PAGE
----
Tuesday, May 12, 2015

12 May 1780 A.D. Charleston, SC, falls to British—3 Continental Frigates captured (BOSTON, PROVIDENCE, RANGER) and 1 frigate sunk (QUEEN OF FRANCE


12 May 1780 A.D. Charleston, SC, falls to British—3 Continental Frigates captured (BOSTON, PROVIDENCE, RANGER) and 1 frigate sunk (QUEEN OF FRANCE)
 

1780 - The city of Charleston, S.C., falls to the British when Continental Gen. Benjamin Lincoln surrenders during the American Revolution. Three Continental Navy frigates (Boston, Providence, and Ranger) are captured; and one American frigate (Queen of France) is sunk to prevent capture.

1938 - USS Enterprise (CV 6) is commissioned. Notable service during WWII include the Doolittle Raid, the Battle of Midway, the Guadalcanal Campaign, Battle of the Santa Cruz Islands, the Battle of the Philippine Sea, the Battle of Leyte Gulf, and the Okinawa Campaign, where she was badly damaged by a kamikaze strike.

1942 - USS Massachusetts (BB 59) is commissioned. She serves in both the Atlantic and Pacific during World War II, notably participating in Operation Torch, Battle of Leyte Gulf, and the bombing of the Japanese homeland.

1975 - SS Mayaguez, a tanker ship, is seized by Khmer Rouge, the Communist party of Kampuchea, and is escorted to Koh Tang Island with her 39 crew. President Gerald Ford sends in Marines who meet heavy resistance, but after crew is found safe, they retreat, although three Marines are inadvertently left behind and killed.

1986 - USS David R. Ray (DD 971) deters an Iranian Navy frigates attempt to board SS President McKinley in the Gulf of Oman.

Editors. “1780Charleston, SC, fell to the British in the US Revolutionary War.This Day in U.S. Military History. N.d. https://thisdayinusmilhist.wordpress.com/2014/05/12/may-12/.  Accessed 7 May 2015.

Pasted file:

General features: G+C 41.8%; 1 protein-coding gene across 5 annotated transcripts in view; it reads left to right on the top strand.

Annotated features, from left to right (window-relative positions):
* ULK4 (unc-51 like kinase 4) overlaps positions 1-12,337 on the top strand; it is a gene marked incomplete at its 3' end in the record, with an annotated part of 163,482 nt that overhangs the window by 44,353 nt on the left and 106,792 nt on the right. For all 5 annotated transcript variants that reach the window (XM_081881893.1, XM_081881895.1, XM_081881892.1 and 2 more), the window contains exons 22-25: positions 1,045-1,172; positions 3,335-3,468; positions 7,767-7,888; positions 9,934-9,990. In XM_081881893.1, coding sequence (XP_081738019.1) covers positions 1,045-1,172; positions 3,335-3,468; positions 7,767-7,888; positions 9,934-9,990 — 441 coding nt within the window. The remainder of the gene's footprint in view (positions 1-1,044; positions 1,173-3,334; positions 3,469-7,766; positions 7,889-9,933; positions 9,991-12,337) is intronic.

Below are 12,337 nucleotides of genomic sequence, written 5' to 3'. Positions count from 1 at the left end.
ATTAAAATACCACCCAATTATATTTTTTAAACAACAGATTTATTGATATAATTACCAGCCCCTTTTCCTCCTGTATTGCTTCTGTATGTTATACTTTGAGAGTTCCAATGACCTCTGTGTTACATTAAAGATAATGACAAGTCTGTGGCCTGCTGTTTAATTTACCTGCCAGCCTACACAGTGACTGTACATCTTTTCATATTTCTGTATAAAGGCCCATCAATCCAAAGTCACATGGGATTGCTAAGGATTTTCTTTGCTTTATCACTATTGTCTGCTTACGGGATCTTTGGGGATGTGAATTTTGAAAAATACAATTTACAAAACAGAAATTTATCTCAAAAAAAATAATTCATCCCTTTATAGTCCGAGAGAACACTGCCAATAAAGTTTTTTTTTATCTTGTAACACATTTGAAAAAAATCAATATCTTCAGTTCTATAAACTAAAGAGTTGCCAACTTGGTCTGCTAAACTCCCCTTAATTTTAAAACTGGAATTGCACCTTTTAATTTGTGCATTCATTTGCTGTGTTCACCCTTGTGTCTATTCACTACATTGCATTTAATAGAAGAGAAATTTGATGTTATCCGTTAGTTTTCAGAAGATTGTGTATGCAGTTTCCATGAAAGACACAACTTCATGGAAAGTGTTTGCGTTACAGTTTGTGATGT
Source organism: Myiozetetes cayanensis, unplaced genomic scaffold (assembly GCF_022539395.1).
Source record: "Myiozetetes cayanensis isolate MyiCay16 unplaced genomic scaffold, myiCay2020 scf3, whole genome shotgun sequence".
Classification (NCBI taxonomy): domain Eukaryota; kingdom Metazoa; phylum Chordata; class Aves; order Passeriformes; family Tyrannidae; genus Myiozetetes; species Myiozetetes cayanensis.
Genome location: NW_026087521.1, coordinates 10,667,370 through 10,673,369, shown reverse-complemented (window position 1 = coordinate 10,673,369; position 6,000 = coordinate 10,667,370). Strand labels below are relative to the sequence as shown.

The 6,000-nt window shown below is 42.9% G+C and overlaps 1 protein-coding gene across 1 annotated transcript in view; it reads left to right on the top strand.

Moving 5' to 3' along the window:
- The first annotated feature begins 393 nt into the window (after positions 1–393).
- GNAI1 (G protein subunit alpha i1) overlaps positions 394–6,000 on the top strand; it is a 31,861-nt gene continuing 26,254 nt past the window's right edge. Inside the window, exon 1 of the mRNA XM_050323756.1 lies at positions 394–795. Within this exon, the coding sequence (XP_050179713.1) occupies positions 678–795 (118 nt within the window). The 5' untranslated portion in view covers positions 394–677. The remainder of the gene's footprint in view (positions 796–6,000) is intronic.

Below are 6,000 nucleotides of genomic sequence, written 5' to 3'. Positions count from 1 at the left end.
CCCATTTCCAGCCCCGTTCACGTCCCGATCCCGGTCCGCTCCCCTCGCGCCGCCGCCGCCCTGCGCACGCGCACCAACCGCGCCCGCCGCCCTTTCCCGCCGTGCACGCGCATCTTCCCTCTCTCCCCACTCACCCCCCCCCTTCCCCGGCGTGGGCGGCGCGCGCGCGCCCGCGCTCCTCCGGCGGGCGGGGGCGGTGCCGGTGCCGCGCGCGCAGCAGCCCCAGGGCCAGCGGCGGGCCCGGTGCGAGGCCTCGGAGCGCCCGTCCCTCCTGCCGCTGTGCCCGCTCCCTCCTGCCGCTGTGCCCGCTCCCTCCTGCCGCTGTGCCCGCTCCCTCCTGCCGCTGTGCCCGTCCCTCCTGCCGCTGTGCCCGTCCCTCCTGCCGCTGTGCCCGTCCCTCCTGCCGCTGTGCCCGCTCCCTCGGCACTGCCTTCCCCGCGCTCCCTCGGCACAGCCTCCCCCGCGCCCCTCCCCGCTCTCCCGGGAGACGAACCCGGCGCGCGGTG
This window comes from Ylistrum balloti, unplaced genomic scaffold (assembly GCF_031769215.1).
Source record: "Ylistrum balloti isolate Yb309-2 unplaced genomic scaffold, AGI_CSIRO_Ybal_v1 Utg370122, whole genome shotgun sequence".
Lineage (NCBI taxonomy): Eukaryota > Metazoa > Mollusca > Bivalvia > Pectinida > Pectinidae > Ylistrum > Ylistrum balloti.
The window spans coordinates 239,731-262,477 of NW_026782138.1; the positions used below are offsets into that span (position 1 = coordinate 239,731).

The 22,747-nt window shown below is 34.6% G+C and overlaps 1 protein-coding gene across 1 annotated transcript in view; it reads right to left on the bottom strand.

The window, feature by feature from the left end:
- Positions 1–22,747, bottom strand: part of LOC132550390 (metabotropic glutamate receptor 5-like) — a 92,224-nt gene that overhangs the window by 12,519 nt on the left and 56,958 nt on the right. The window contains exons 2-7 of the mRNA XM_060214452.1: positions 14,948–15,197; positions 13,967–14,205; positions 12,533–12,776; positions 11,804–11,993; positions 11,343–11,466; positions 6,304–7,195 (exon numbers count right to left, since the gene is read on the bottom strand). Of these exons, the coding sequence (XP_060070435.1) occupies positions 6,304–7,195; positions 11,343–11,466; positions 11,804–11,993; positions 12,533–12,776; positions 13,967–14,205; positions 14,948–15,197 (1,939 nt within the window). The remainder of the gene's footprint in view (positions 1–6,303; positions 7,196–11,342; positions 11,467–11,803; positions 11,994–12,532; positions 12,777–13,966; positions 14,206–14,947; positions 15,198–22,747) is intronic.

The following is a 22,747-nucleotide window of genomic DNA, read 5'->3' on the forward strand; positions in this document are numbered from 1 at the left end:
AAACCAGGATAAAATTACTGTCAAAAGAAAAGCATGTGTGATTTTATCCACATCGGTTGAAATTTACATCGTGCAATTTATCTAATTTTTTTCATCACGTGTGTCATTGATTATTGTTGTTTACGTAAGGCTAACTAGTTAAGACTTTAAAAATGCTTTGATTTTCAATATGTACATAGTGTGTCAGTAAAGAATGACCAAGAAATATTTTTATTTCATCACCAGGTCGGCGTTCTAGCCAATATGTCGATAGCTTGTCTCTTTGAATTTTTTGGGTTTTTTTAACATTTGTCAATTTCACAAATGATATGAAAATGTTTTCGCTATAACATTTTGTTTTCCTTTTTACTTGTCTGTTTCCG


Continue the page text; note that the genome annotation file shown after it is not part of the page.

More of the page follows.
1780Charleston, SC, fell to the British in the US Revolutionary War. The Battle of Charleston was one of the major battles which took place towards the end of the American Revolutionary War, after the British began to shift their strategic focus towards the American Southern Colonies. After about six weeks of siege, Continental Army Major General Benjamin Lincoln surrendered forces numbering about 5,000 to the British. Three Continental Navy frigates (Boston, Providence, and Ranger) were captured; and one American frigate (Queen of France) was sunk to prevent capture. In late 1779, following strategic failures earlier in the war, the British were stymied by the waiting strategy adopted by General George Washington leading the Continental Army. Under political pressure to deliver victory, British leaders turned to launching their “southern strategy” for winning the war, that built on the idea that there was strong Loyalist sentiment supporting the southern colonies. Their opening move was the Capture of Savannah, Georgia in December 1778. After repulsing a siege and assault on Savannah by a combined Franco-American force in October 1779, the British planned an attack on Charleston, South Carolina which they intended to use as a base for further operations in the north. The British government instructed Sir Henry Clinton to head a combined military and naval expedition southward. He evacuated Newport, Rhode Island, on October 25, 1779, and left New York City in command of Hessian General Wilhelm von Knyphausen. In December, he sailed with 8,500 troops to join Colonel Mark Prevost at Savannah. Charles Cornwallis accompanied him, and later Lord Rawdon joined him with an additional force, raising the size of the expedition to around 14,000 troops and 90 ships. Marching upon Charleston via James Island, Clinton cut off the city from relief, and began a siege on April 1. Skirmishes at Monck’s Corner and Lenud’s Ferry in April and early May scattered troops on the outskirts of the siege area. Benjamin Lincoln held a council of war, and was advised by de Laumoy to surrender given the inadequate fortifications. Clinton compelled Lincoln to surrender on May 12. The loss of the city and its 5,000 troops was a serious blow to the American cause. It was the largest surrender of an American armed force until the 1862 surrender of Union forces at Harper’s Ferry during the Antietam Campaign. The last remaining Continental Army troops were driven from South Carolina consequent to the May 29 Battle of Waxhaws. General Clinton returned to New York City in June, leaving Cornwallis in command with instructions to also reduce North Carolina.

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